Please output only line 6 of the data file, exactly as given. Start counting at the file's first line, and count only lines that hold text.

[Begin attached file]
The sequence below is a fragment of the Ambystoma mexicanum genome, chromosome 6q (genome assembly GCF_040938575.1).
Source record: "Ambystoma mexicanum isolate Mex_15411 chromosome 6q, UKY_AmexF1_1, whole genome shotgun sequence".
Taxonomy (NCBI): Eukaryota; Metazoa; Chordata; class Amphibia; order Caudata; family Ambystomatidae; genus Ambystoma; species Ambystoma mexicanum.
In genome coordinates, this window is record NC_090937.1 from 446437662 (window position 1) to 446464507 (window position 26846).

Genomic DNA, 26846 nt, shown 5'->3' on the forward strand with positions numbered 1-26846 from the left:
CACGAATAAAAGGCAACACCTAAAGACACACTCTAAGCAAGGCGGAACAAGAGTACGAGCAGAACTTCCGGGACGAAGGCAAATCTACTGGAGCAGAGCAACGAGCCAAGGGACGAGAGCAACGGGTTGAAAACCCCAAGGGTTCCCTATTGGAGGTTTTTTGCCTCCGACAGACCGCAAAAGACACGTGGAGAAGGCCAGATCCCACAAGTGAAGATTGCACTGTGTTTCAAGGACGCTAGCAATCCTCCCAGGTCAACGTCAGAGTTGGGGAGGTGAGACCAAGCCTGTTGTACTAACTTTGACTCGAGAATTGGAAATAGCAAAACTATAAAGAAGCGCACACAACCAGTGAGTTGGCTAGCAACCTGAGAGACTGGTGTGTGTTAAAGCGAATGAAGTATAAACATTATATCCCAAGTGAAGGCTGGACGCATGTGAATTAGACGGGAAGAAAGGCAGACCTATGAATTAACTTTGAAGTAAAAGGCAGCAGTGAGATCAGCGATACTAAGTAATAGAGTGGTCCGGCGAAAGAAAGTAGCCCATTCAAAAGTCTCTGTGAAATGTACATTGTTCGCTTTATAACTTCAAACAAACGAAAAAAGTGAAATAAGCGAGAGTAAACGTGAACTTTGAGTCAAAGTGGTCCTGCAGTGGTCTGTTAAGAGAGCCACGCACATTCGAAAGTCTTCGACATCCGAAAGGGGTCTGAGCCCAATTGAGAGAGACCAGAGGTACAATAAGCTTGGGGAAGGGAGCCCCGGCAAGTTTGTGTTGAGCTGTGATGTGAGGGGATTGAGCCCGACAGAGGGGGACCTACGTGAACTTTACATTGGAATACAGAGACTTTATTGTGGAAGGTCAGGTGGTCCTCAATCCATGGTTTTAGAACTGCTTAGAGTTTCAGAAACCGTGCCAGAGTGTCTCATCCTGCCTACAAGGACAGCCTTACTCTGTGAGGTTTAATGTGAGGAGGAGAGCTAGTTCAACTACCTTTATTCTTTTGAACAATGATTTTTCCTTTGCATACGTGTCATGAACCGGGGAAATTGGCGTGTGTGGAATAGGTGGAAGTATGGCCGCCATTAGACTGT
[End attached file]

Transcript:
CACGAATAAAAGGCAACACCTAAAGACACACTCTAAGCAAGGCGGAACAAGAGTACGAGCAGAACTTCCGGGACGAAGGCAAATCTACTGGAGCAGAGCAACGAGCCAAGGGACGAGAGCAACGGGTTGAAAACCCCAAGGGTTCCCTATTGGAGGTTTTTTGCCTCCGACAGACCGCAAAAGACACGTGGAGAAGGCCAGATCCCACAAGTGAAGATTGCACTGTGTTTCAAGGACGCTAGCAATCCTCCCAGGTCAACGTCAGAGTTGGGGAGGTGAGACCAAGCCTGTTGTACTAACTTTGACTCGAGAATTGGAAATAGCAAAACTATAAAGAAGCGCACACAACCAGTGAGTTGGCTAGCAACCTGAGAGACTGGTGTGTGTTAAAGCGAATGAAGTATAAACATTATATCCCAAGTGAAGGCTGGACGCATGTGAATTAGACGGGAAGAAAGGCAGACCTATGAATTAACTTTGAAGTAAAAGGCAGCAGTGAGATCAGCGATACTAAGTAATAGAGTGGTCCGGCGAAAGAAAGTAGCCCATTCAAAAGTCTCTGTGAAATGTACATTGTTCGCTTTATAACTTCAAACAAACGAAAAAAGTGAAATAAGCGAGAGTAAACGTGAACTTTGAGTCAAAGTGGTCCTGCAGTGGTCTGTTAAGAGAGCCACGCACATTCGAAAGTCTTCGACATCCGAAAGGGGTCTGAGCCCAATTGAGAGAGACCAGAGGTACAATAAGCTTGGGGAAGGGAGCCCCGGCAAGTTTGTGTTGAGCTGTGATGTGAGGGGATTGAGCCCGACAGAGGGGGACCTACGTGAACTTTACATTGGAATACAGAGACTTTATTGTGGAAGGTCAGGTGGTCCTCAATCCATGGTTTTAGAACTGCTTAGAGTTTCAGAAACCGTGCCAGAGTGTCTCATCCTGCCTACAAGGACAGCCTTACTCTGTGAGGTTTAATGTGAGGAGGAGAGCTAGTTCAACTACCTTTATTCTTTTGAACAATGATTTTTCCTTTGCATACGTGTCATGAACCGGGGAAATTGGCGTGTGTGGAATAGGTGGAAGTATGGCCGCCATTAGACTGT